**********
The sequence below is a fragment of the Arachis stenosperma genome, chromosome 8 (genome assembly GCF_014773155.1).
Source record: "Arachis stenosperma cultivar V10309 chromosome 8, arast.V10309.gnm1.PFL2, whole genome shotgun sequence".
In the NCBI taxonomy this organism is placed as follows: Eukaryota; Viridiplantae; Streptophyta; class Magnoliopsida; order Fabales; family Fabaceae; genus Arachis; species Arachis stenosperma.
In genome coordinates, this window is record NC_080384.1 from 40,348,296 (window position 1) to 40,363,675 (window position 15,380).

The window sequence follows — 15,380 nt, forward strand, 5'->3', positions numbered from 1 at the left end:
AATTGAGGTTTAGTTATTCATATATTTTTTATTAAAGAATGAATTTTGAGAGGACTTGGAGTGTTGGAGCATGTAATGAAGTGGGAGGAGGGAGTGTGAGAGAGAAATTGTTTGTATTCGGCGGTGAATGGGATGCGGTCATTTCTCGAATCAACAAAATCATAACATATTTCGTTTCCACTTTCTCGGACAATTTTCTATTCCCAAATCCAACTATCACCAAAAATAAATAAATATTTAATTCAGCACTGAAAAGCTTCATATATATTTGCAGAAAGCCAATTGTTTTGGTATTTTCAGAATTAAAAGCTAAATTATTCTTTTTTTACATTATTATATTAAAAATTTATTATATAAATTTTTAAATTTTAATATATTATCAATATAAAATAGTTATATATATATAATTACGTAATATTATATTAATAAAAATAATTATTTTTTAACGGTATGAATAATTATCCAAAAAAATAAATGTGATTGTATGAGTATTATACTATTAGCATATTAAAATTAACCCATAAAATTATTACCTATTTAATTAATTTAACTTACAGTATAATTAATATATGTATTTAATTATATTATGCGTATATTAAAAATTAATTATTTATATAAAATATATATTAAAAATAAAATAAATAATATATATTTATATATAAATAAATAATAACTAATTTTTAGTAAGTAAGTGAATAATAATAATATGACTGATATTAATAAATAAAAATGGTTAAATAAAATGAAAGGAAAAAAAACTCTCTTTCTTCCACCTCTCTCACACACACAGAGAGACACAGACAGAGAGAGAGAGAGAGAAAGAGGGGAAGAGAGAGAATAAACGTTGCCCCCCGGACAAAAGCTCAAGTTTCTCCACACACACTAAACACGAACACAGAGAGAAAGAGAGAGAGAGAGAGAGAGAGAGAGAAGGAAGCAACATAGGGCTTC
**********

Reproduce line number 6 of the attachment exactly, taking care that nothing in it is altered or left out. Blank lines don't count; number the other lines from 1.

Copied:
AATTGAGGTTTAGTTATTCATATATTTTTTATTAAAGAATGAATTTTGAGAGGACTTGGAGTGTTGGAGCATGTAATGAAGTGGGAGGAGGGAGTGTGAGAGAGAAATTGTTTGTATTCGGCGGTGAATGGGATGCGGTCATTTCTCGAATCAACAAAATCATAACATATTTCGTTTCCACTTTCTCGGACAATTTTCTATTCCCAAATCCAACTATCACCAAAAATAAATAAATATTTAATTCAGCACTGAAAAGCTTCATATATATTTGCAGAAAGCCAATTGTTTTGGTATTTTCAGAATTAAAAGCTAAATTATTCTTTTTTTACATTATTATATTAAAAATTTATTATATAAATTTTTAAATTTTAATATATTATCAATATAAAATAGTTATATATATATAATTACGTAATATTATATTAATAAAAATAATTATTTTTTAACGGTATGAATAATTATCCAAAAAAATAAATGTGATTGTATGAGTATTATACTATTAGCATATTAAAATTAACCCATAAAATTATTACCTATTTAATTAATTTAACTTACAGTATAATTAATATATGTATTTAATTATATTATGCGTATATTAAAAATTAATTATTTATATAAAATATATATTAAAAATAAAATAAATAATATATATTTATATATAAATAAATAATAACTAATTTTTAGTAAGTAAGTGAATAATAATAATATGACTGATATTAATAAATAAAAATGGTTAAATAAAATGAAAGGAAAAAAAACTCTCTTTCTTCCACCTCTCTCACACACACAGAGAGACACAGACAGAGAGAGAGAGAGAGAAAGAGGGGAAGAGAGAGAATAAACGTTGCCCCCCGGACAAAAGCTCAAGTTTCTCCACACACACTAAACACGAACACAGAGAGAAAGAGAGAGAGAGAGAGAGAGAGAGAGAAGGAAGCAACATAGGGCTTC